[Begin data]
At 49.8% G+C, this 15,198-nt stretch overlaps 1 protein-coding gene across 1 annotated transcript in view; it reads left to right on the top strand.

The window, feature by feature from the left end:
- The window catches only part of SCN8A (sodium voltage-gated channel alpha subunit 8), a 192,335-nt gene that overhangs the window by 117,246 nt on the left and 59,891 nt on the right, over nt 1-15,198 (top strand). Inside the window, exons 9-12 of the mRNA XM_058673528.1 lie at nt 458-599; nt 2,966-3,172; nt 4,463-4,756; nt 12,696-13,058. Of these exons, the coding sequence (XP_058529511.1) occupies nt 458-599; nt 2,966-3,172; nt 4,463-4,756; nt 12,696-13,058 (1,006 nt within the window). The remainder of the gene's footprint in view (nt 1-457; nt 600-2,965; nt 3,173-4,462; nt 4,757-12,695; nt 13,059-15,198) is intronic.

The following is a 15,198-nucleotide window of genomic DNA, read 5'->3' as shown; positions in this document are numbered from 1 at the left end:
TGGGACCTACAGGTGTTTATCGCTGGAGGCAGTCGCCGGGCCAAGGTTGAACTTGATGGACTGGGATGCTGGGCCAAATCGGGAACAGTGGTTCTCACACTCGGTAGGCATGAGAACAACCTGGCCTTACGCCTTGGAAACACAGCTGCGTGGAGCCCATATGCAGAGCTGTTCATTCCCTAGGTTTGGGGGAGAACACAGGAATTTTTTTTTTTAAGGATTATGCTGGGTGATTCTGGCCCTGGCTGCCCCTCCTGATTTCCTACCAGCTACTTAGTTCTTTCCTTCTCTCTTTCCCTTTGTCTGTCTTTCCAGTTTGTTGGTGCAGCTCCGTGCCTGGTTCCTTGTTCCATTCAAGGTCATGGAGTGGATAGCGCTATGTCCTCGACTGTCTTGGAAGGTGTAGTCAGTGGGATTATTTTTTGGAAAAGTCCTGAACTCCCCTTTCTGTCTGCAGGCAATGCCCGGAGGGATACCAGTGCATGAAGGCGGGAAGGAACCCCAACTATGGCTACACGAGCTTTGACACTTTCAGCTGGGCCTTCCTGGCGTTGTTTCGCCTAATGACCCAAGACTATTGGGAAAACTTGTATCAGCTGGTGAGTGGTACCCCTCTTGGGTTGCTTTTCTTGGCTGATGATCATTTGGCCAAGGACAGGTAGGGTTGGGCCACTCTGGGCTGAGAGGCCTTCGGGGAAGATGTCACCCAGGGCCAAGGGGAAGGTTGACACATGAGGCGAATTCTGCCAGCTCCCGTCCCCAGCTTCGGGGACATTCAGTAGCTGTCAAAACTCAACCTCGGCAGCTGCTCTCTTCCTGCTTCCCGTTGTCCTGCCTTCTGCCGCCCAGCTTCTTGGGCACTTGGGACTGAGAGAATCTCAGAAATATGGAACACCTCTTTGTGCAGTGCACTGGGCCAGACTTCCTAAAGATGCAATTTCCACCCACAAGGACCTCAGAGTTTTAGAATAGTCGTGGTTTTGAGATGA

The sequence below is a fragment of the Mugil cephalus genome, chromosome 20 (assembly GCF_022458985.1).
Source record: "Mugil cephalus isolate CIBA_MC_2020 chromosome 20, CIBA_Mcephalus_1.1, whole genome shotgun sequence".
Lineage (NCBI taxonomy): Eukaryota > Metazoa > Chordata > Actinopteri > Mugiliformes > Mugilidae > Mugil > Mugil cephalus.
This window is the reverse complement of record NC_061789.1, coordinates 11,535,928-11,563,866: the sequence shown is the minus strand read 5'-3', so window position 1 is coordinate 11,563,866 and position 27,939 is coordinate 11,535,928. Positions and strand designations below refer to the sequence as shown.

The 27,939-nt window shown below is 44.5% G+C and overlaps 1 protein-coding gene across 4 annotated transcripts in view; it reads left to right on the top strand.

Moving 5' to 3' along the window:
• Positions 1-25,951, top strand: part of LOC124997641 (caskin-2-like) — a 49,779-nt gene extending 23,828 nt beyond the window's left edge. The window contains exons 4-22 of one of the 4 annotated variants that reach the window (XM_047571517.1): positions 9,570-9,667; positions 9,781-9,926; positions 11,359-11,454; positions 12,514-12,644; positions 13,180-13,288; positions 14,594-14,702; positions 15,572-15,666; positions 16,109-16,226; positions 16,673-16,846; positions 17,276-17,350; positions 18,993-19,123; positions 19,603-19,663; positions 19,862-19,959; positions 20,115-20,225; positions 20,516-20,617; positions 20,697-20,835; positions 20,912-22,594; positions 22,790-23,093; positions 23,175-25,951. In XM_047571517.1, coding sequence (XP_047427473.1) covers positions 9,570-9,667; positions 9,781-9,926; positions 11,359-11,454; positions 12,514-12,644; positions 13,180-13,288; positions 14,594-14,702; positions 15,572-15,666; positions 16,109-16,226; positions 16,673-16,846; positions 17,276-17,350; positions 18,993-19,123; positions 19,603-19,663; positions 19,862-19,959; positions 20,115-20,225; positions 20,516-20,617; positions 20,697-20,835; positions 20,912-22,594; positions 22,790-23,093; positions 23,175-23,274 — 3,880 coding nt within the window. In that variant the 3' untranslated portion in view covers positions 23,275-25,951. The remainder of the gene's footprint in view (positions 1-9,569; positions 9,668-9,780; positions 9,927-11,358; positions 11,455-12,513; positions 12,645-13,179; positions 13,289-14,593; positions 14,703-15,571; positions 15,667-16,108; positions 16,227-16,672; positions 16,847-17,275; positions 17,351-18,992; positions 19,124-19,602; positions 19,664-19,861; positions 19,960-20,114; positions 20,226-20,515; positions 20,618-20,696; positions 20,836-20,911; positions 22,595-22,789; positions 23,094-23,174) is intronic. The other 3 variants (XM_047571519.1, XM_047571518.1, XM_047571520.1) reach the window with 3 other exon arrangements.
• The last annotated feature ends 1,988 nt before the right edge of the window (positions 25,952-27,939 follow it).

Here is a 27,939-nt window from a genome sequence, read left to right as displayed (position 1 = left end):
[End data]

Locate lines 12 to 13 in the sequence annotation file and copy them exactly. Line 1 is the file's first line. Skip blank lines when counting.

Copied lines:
• Positions 1-25,951, top strand: part of LOC124997641 (caskin-2-like) — a 49,779-nt gene extending 23,828 nt beyond the window's left edge. The window contains exons 4-22 of one of the 4 annotated variants that reach the window (XM_047571517.1): positions 9,570-9,667; positions 9,781-9,926; positions 11,359-11,454; positions 12,514-12,644; positions 13,180-13,288; positions 14,594-14,702; positions 15,572-15,666; positions 16,109-16,226; positions 16,673-16,846; positions 17,276-17,350; positions 18,993-19,123; positions 19,603-19,663; positions 19,862-19,959; positions 20,115-20,225; positions 20,516-20,617; positions 20,697-20,835; positions 20,912-22,594; positions 22,790-23,093; positions 23,175-25,951. In XM_047571517.1, coding sequence (XP_047427473.1) covers positions 9,570-9,667; positions 9,781-9,926; positions 11,359-11,454; positions 12,514-12,644; positions 13,180-13,288; positions 14,594-14,702; positions 15,572-15,666; positions 16,109-16,226; positions 16,673-16,846; positions 17,276-17,350; positions 18,993-19,123; positions 19,603-19,663; positions 19,862-19,959; positions 20,115-20,225; positions 20,516-20,617; positions 20,697-20,835; positions 20,912-22,594; positions 22,790-23,093; positions 23,175-23,274 — 3,880 coding nt within the window. In that variant the 3' untranslated portion in view covers positions 23,275-25,951. The remainder of the gene's footprint in view (positions 1-9,569; positions 9,668-9,780; positions 9,927-11,358; positions 11,455-12,513; positions 12,645-13,179; positions 13,289-14,593; positions 14,703-15,571; positions 15,667-16,108; positions 16,227-16,672; positions 16,847-17,275; positions 17,351-18,992; positions 19,124-19,602; positions 19,664-19,861; positions 19,960-20,114; positions 20,226-20,515; positions 20,618-20,696; positions 20,836-20,911; positions 22,595-22,789; positions 23,094-23,174) is intronic. The other 3 variants (XM_047571519.1, XM_047571518.1, XM_047571520.1) reach the window with 3 other exon arrangements.
• The last annotated feature ends 1,988 nt before the right edge of the window (positions 25,952-27,939 follow it).